Brakes

Your brakes are vitally important for your vehicle, which is why they're checked thoroughly on every MOT test. When visiting us for an MOT or service you will normally be advised if any components are worn or need replacing, but things can happen between MOT tests causing the braking system to decrease its performance or even fail.

Common Braking System Problems

  • Spongy brakes, or the brake pedal depressing to the floor. This normally means the brake fluid needs checking, topping up or replacing. Brake fluid is hydroscopic, meaning it naturally absorbs water. When water enters the system it reduces the boiling point of the brake fluid, allowing some of it to turn to gas under heavy braking. Gases are easily compressed, leading to severely reduced braking performance when you least want it.
  • Squealing brakes. This is a normal sign that your brake pads require replacement.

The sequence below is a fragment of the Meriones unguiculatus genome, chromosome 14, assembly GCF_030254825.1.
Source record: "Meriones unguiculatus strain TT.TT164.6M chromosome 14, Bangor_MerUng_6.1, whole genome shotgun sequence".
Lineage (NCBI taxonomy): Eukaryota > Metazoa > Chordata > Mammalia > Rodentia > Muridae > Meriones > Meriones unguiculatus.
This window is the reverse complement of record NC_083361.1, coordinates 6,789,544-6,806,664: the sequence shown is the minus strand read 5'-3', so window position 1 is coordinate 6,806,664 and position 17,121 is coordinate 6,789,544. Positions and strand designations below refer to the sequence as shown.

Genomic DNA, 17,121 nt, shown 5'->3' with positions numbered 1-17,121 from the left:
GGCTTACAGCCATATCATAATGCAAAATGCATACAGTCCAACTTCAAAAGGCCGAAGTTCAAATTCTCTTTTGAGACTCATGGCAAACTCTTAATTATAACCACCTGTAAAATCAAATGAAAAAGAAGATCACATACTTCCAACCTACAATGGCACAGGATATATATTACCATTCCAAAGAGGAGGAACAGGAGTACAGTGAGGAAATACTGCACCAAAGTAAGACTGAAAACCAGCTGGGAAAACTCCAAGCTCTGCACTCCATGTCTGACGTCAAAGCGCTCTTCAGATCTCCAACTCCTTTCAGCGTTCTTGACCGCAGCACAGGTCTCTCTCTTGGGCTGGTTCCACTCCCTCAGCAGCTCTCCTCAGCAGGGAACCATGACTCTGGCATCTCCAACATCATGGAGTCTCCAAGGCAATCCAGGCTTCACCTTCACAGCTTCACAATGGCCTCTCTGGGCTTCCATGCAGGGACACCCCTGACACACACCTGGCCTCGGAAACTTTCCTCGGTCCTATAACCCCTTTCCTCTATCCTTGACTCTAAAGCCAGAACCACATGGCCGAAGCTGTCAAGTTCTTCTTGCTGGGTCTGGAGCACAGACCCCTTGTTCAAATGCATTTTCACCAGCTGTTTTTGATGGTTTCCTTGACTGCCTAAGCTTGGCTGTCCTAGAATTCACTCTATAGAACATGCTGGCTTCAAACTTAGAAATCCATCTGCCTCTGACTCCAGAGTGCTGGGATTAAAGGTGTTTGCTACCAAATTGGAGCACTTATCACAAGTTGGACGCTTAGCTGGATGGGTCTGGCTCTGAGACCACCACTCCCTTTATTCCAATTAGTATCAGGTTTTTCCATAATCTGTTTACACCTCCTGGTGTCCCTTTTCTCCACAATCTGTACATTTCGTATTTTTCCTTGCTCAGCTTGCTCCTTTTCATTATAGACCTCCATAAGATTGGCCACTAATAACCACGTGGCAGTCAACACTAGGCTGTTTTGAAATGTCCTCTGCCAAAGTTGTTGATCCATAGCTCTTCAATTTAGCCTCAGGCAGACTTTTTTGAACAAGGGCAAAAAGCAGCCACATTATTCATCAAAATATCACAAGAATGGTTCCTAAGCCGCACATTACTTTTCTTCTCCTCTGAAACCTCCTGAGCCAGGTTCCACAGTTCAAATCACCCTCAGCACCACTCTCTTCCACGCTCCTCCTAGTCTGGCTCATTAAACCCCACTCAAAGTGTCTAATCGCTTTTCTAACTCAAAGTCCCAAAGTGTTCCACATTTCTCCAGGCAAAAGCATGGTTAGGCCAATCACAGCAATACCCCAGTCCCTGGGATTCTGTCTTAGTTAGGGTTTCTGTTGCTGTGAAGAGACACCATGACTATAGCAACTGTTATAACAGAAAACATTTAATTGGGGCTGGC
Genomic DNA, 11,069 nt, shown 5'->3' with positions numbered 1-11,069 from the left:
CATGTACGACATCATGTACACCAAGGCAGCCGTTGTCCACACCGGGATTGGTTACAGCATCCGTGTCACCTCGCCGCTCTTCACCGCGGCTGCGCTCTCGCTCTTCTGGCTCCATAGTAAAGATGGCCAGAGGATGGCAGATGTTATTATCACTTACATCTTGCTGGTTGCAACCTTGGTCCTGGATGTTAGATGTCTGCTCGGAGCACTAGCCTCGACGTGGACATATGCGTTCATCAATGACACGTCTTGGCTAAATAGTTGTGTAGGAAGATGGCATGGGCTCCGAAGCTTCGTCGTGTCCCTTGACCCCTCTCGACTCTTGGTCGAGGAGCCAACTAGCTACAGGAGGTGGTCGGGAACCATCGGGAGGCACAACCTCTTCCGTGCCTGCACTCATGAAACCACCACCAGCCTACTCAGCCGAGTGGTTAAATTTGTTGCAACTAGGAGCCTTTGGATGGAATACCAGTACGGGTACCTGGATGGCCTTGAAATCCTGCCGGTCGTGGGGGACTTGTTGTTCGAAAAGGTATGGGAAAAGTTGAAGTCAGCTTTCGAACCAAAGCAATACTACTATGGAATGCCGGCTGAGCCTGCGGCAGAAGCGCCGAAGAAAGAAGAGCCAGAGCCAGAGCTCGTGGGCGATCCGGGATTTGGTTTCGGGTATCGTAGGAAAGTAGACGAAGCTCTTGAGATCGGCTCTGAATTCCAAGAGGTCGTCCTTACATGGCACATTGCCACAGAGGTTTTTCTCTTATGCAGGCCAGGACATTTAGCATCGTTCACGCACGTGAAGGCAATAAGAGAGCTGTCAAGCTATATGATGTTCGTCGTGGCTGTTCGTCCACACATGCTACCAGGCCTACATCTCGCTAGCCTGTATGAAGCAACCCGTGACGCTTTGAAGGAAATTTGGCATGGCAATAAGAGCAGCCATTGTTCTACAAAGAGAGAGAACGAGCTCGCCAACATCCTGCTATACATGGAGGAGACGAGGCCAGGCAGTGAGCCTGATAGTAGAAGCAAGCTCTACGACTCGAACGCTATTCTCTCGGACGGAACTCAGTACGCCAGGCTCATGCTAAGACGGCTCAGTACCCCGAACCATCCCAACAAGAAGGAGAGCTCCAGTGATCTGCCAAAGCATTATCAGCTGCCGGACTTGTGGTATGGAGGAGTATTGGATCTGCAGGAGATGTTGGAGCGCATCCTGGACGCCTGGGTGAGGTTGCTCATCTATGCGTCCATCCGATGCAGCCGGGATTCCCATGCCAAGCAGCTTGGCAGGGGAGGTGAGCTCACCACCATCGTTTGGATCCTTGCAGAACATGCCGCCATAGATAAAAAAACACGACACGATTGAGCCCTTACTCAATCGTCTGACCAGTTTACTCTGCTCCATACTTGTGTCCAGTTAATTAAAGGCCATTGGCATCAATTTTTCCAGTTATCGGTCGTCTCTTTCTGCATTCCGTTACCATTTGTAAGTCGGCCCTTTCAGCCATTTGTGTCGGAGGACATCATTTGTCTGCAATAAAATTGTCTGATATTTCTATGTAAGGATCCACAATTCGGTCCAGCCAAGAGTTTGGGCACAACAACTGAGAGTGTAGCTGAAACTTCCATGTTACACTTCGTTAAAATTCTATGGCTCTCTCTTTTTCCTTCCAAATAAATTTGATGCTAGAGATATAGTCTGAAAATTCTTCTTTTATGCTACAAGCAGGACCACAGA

• Seized brakes. This often happens when vehicles are left alone for a period of several months, normally outdoors where the braking system components can rust. We can attend vehicles in the local area and recover them in for checking.

If you observe any of these problems, or any other abnormal behaviour with your brakes, we recommend booking your vehicle in as soon as possible to be checked.

Winter Driving Tips

  • Your brakes are only as good as the surface you're driving on. When it is safe to do so, you may find it helpful to press the brake pedal slightly more than normal from a low speed in an attempt to make the vehicle skid briefly. This allows you to gauge how much traction the road has, and how quickly you can expect to stop in icy conditions. Never try this in a situation that may cause any danger to yourself or others.
  • Many slightly up-market vehicles are equipped with traction control systems to help control skidding. These systems help, but are less effective in icy conditions.
  • Front wheel drive vehicles are better than rear wheel drive in snow and ice - think of it like trying to push (rear wheel drive) or pull (front wheel drive) a large awkward object over a slippery surface.
  • When you get in to a skid, the first thing to do is remove your foot from the accelerator. Shifting to neutral may also help, focus on where you want to go (not where the vehicle may be going), and steer very gently to get you back on course. If you have to use the brakes, do so very gently.

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